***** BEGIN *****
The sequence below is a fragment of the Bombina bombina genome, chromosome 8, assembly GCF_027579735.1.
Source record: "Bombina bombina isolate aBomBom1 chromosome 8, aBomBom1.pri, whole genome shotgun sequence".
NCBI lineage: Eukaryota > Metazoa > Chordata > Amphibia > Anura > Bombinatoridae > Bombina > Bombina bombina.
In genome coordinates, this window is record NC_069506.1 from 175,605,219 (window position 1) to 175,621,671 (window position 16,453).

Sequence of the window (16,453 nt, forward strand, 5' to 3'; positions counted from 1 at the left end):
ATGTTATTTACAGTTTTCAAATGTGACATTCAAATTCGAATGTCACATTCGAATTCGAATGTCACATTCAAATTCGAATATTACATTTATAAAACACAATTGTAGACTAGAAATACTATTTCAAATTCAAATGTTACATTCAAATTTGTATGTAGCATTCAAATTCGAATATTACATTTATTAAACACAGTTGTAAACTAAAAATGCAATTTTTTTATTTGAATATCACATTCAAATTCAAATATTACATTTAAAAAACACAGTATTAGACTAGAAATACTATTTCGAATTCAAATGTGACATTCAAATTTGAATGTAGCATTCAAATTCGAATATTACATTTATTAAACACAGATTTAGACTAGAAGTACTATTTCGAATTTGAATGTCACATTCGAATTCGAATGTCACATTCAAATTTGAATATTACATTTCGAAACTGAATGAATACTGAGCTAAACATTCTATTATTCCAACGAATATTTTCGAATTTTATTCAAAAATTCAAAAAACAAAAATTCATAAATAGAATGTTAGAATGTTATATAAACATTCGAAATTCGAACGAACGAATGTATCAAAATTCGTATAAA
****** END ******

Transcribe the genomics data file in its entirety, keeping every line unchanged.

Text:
The sequence below is a fragment of the Bombina bombina genome, chromosome 8, assembly GCF_027579735.1.
Source record: "Bombina bombina isolate aBomBom1 chromosome 8, aBomBom1.pri, whole genome shotgun sequence".
NCBI lineage: Eukaryota > Metazoa > Chordata > Amphibia > Anura > Bombinatoridae > Bombina > Bombina bombina.
In genome coordinates, this window is record NC_069506.1 from 175,605,219 (window position 1) to 175,621,671 (window position 16,453).

Sequence of the window (16,453 nt, forward strand, 5' to 3'; positions counted from 1 at the left end):
ATGTTATTTACAGTTTTCAAATGTGACATTCAAATTCGAATGTCACATTCGAATTCGAATGTCACATTCAAATTCGAATATTACATTTATAAAACACAATTGTAGACTAGAAATACTATTTCAAATTCAAATGTTACATTCAAATTTGTATGTAGCATTCAAATTCGAATATTACATTTATTAAACACAGTTGTAAACTAAAAATGCAATTTTTTTATTTGAATATCACATTCAAATTCAAATATTACATTTAAAAAACACAGTATTAGACTAGAAATACTATTTCGAATTCAAATGTGACATTCAAATTTGAATGTAGCATTCAAATTCGAATATTACATTTATTAAACACAGATTTAGACTAGAAGTACTATTTCGAATTTGAATGTCACATTCGAATTCGAATGTCACATTCAAATTTGAATATTACATTTCGAAACTGAATGAATACTGAGCTAAACATTCTATTATTCCAACGAATATTTTCGAATTTTATTCAAAAATTCAAAAAACAAAAATTCATAAATAGAATGTTAGAATGTTATATAAACATTCGAAATTCGAACGAACGAATGTATCAAAATTCGTATAAA